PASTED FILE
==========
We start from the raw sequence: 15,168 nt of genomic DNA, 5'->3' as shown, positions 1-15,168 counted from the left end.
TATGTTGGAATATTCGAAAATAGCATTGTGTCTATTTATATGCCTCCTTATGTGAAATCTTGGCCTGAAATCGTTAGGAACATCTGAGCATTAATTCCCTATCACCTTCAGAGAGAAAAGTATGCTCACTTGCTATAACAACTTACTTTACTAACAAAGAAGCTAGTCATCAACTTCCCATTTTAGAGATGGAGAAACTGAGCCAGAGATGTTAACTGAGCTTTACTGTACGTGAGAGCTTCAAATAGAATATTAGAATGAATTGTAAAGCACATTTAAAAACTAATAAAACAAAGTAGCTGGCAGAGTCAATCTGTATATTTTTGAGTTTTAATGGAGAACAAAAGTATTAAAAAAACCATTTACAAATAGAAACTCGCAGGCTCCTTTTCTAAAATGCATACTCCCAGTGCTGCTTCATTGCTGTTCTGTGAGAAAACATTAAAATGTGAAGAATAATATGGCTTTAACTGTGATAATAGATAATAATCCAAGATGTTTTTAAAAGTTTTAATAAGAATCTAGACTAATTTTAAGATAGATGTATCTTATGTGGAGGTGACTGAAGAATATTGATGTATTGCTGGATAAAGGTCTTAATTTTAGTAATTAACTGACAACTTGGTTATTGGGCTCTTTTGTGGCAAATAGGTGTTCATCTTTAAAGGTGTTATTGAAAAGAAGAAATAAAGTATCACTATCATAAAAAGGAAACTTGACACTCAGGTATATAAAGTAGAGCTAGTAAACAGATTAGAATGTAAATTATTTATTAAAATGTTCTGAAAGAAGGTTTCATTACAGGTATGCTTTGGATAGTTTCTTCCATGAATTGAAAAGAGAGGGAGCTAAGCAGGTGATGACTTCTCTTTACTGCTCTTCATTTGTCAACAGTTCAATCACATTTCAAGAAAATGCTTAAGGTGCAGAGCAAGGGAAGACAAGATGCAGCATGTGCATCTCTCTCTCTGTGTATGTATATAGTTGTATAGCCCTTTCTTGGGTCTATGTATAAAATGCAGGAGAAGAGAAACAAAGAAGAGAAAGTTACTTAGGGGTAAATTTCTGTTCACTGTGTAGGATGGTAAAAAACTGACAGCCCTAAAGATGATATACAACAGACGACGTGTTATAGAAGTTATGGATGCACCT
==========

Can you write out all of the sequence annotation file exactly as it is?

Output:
We start from the raw sequence: 15,168 nt of genomic DNA, 5'->3' as shown, positions 1-15,168 counted from the left end.
TATGTTGGAATATTCGAAAATAGCATTGTGTCTATTTATATGCCTCCTTATGTGAAATCTTGGCCTGAAATCGTTAGGAACATCTGAGCATTAATTCCCTATCACCTTCAGAGAGAAAAGTATGCTCACTTGCTATAACAACTTACTTTACTAACAAAGAAGCTAGTCATCAACTTCCCATTTTAGAGATGGAGAAACTGAGCCAGAGATGTTAACTGAGCTTTACTGTACGTGAGAGCTTCAAATAGAATATTAGAATGAATTGTAAAGCACATTTAAAAACTAATAAAACAAAGTAGCTGGCAGAGTCAATCTGTATATTTTTGAGTTTTAATGGAGAACAAAAGTATTAAAAAAACCATTTACAAATAGAAACTCGCAGGCTCCTTTTCTAAAATGCATACTCCCAGTGCTGCTTCATTGCTGTTCTGTGAGAAAACATTAAAATGTGAAGAATAATATGGCTTTAACTGTGATAATAGATAATAATCCAAGATGTTTTTAAAAGTTTTAATAAGAATCTAGACTAATTTTAAGATAGATGTATCTTATGTGGAGGTGACTGAAGAATATTGATGTATTGCTGGATAAAGGTCTTAATTTTAGTAATTAACTGACAACTTGGTTATTGGGCTCTTTTGTGGCAAATAGGTGTTCATCTTTAAAGGTGTTATTGAAAAGAAGAAATAAAGTATCACTATCATAAAAAGGAAACTTGACACTCAGGTATATAAAGTAGAGCTAGTAAACAGATTAGAATGTAAATTATTTATTAAAATGTTCTGAAAGAAGGTTTCATTACAGGTATGCTTTGGATAGTTTCTTCCATGAATTGAAAAGAGAGGGAGCTAAGCAGGTGATGACTTCTCTTTACTGCTCTTCATTTGTCAACAGTTCAATCACATTTCAAGAAAATGCTTAAGGTGCAGAGCAAGGGAAGACAAGATGCAGCATGTGCATCTCTCTCTCTGTGTATGTATATAGTTGTATAGCCCTTTCTTGGGTCTATGTATAAAATGCAGGAGAAGAGAAACAAAGAAGAGAAAGTTACTTAGGGGTAAATTTCTGTTCACTGTGTAGGATGGTAAAAAACTGACAGCCCTAAAGATGATATACAACAGACGACGTGTTATAGAAGTTATGGATGCACCT